“Look, reindeer!” a traveller yells, when they see a horned creature somewhere in Kainuu. But was it a reindeer? In Kainuu you can see both the reindeers and their wild cousins – the wild forest reindeer!

Reindeers at Korpiporo reindeer farm

What is a wild forest reindeer?

The scientific name of the forest reindeer is Rangifer tarandus fennicus, also known as the Finnish forest reindeer or petra. It is found only in Finland and Northwestern Russia and is classified as a protected species.

Forest reindeer thrive in marshes and forests rich in lichen and moss. Protected areas are crucial for their survival, especially in commercial forests where food sources are scarce. During winter, you might even spot them on frozen lakes, finding refuge from predators in the middle of the open area.

Two forest reindeers Photo: Metsähallitus

The forest reindeer was once Finland’s most important game animal until the late 1800s when it was hunted to extinction. However, keen-eyed hikers may still come across remnants of the past, such as hunting pits, also known as “Lapland pits.” For example, a few pits can be found on Harakkasaari Island in Kuhmo.

Fortunately, a small population of forest reindeer survived in Russia, and in the 1940s, it was observed that they were migrating back into Finland, particularly in Elimyssalo, Kuhmo. Efforts were made to support their reintroduction, leading to the creation of the Friendship Park, consisting of five protected areas in Finland, supplemented by the Kostomuksha Nature Reserve on the Russian side.

You can hike in Friendship park! Try for example Korpitaival hike. During orpitaival you see two areas that are part of Friendship park; Elimyssalo and Iso-Palonen

Nowadays the wild forest reindeers are spotted around southern Kainuu area. They have also been relocated to the Suomenselkä region, and you can search for them in the Salamajärvi National Park.

Northern parts of Kainuu are reindeer herding areas

Distinguishing between reindeer and forest reindeer at a glance can be challenging for anyone. However, based on the observation site alone, one can make a fairly accurate assumption about the species.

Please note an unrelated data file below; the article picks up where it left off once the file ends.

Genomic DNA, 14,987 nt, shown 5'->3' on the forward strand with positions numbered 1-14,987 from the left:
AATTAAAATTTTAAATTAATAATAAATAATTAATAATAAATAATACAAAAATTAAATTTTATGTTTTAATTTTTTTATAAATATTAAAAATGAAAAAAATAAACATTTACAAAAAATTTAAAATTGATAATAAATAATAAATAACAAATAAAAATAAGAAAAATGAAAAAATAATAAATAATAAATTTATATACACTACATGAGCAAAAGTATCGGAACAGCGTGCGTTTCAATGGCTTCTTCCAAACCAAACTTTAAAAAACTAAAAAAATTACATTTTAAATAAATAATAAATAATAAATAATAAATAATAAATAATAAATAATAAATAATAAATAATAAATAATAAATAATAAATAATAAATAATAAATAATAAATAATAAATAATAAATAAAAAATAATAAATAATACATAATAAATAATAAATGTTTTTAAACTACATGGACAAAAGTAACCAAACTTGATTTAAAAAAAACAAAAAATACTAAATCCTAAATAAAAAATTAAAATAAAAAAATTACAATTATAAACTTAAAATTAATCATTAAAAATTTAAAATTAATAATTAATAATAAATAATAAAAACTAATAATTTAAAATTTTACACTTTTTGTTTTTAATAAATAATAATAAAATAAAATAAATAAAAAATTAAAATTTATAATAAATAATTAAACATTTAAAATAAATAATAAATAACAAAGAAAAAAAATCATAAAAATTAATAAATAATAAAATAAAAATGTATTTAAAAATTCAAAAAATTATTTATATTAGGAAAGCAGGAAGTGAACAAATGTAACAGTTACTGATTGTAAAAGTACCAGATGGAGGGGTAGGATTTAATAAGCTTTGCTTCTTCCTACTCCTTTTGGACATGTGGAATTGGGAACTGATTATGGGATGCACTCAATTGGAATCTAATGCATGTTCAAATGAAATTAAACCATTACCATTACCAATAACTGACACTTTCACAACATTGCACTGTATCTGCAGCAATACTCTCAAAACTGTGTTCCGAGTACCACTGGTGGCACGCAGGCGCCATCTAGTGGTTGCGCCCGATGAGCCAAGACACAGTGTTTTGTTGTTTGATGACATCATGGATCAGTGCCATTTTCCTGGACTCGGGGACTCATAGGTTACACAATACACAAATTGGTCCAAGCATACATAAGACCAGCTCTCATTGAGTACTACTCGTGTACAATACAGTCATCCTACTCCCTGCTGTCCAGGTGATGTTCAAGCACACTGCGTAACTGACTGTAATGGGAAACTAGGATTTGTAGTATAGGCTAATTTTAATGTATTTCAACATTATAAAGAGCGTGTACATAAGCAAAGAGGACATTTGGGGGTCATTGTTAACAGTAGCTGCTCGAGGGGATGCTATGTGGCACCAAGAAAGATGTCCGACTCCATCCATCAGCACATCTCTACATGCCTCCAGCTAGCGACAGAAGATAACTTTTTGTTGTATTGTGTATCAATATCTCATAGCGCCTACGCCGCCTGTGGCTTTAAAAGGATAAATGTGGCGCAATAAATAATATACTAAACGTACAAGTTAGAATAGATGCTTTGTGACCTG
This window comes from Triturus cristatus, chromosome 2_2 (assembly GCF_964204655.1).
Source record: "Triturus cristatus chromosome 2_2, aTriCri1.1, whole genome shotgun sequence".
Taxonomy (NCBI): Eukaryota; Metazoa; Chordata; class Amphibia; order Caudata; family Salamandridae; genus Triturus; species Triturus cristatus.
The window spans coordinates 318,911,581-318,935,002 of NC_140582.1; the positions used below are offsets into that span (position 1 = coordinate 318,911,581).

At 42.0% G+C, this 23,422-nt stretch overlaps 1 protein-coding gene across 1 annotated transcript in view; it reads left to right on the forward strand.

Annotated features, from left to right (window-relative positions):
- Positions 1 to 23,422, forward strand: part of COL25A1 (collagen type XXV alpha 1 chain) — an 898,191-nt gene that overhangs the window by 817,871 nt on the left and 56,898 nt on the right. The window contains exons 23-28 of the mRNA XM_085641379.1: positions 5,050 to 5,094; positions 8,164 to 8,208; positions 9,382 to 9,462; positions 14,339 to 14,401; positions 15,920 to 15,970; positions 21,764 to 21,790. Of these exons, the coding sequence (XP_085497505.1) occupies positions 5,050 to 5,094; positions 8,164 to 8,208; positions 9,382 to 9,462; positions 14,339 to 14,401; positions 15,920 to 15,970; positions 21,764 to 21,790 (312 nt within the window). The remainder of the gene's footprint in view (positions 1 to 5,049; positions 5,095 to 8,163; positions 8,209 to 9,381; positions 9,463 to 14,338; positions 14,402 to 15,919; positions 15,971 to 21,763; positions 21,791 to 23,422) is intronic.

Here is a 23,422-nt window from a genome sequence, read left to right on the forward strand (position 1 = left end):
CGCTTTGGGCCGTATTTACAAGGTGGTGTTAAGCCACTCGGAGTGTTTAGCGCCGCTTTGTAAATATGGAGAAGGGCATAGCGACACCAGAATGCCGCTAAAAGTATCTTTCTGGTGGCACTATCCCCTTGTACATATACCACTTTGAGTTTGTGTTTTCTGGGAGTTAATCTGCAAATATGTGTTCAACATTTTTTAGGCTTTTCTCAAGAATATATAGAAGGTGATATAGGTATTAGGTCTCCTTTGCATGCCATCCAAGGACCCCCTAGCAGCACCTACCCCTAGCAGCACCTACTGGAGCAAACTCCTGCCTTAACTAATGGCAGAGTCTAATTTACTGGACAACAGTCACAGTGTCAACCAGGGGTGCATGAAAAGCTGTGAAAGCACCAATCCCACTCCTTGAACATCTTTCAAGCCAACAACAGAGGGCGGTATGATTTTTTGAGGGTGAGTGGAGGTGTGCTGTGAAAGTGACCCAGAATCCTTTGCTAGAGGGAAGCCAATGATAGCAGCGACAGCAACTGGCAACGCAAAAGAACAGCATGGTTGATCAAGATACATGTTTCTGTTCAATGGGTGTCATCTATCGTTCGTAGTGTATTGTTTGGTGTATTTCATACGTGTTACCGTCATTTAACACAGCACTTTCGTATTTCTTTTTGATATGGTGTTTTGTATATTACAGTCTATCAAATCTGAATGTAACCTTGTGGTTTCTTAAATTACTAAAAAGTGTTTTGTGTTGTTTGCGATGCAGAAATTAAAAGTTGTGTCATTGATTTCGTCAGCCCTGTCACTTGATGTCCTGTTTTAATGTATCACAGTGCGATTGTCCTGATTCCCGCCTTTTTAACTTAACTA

Three municipalities in Kainuu – Hyrynsalmi, Suomussalmi, and northern Puolanka – are part of the reindeer herding area. Forest reindeer, on the other hand, are encountered in southern Kainuu, especially in Kuhmo and Sotkamo.

Since these two species are closely related, they can also interbreed. To prevent this, there is a 90-kilometer-long fence at the northern border of Kuhmo, aimed at keeping the species separate.

In addition to the reindeer fence, grids have been installed on the roads, making it difficult for animals to cross. This image is from the border between Kuhmo and Suomussalmi. .

Where can I spot a forest reindeer?

Forest reindeer often inhabit the same areas year after year. They are frequently seen along Highway 76 between Kuhmo and Sotkamo, especially in spring and autumn when they migrate to their summer/winter pastures. Personally, I live in Lammasperä, Kuhmo, and forest reindeer visit the nearby forests every summer.

The best way to see a forest reindeer is to go kayaking on Lake Lentua. I’ve kayaked on Lentua four times and have always spotted reindeer lounging on one of Lentua’s sandy beaches, which are plentiful on the lake’s islands. Forest reindeer are also often seen on the road between Sotkamo and Ristijärvi.

Remember to keep a safe distance from the reindeer. Startled pregnant does, especially in early spring, can lead to fatal stumbles for their calves.

Can I tell the difference between a reindeer and a forest reindeer by appearance?

Yes, you can, but you need to be careful. The most visible difference between the species is their size; forest reindeer have longer legs than reindeer. After seeing many forest reindeer, reindeer may start to look a bit like dachshunds.

Reindeer are more likely to roam in open areas, such as fells. For this reason, the antlers of the two species are slightly different. Forest reindeer antlers are narrower since broader antlers would get easily stuck to the trees in the forest. Additionally, the snout of the forest reindeer is slightly longer than that of the reindeer.

On windy and treeless fells the conditions are different from the forest.

Collisions with reindeer and forest reindeer are common on Kainuu’s roads

Like moose, these animals are unaware of cars, and collisions occur regularly on Kainuu’s roads. Therefore, remember to keep your driving speed moderate, even if the road appears completely empty. If you spot a reindeer or forest reindeer at the roadside, remember to warn other drivers by flashing your lights.

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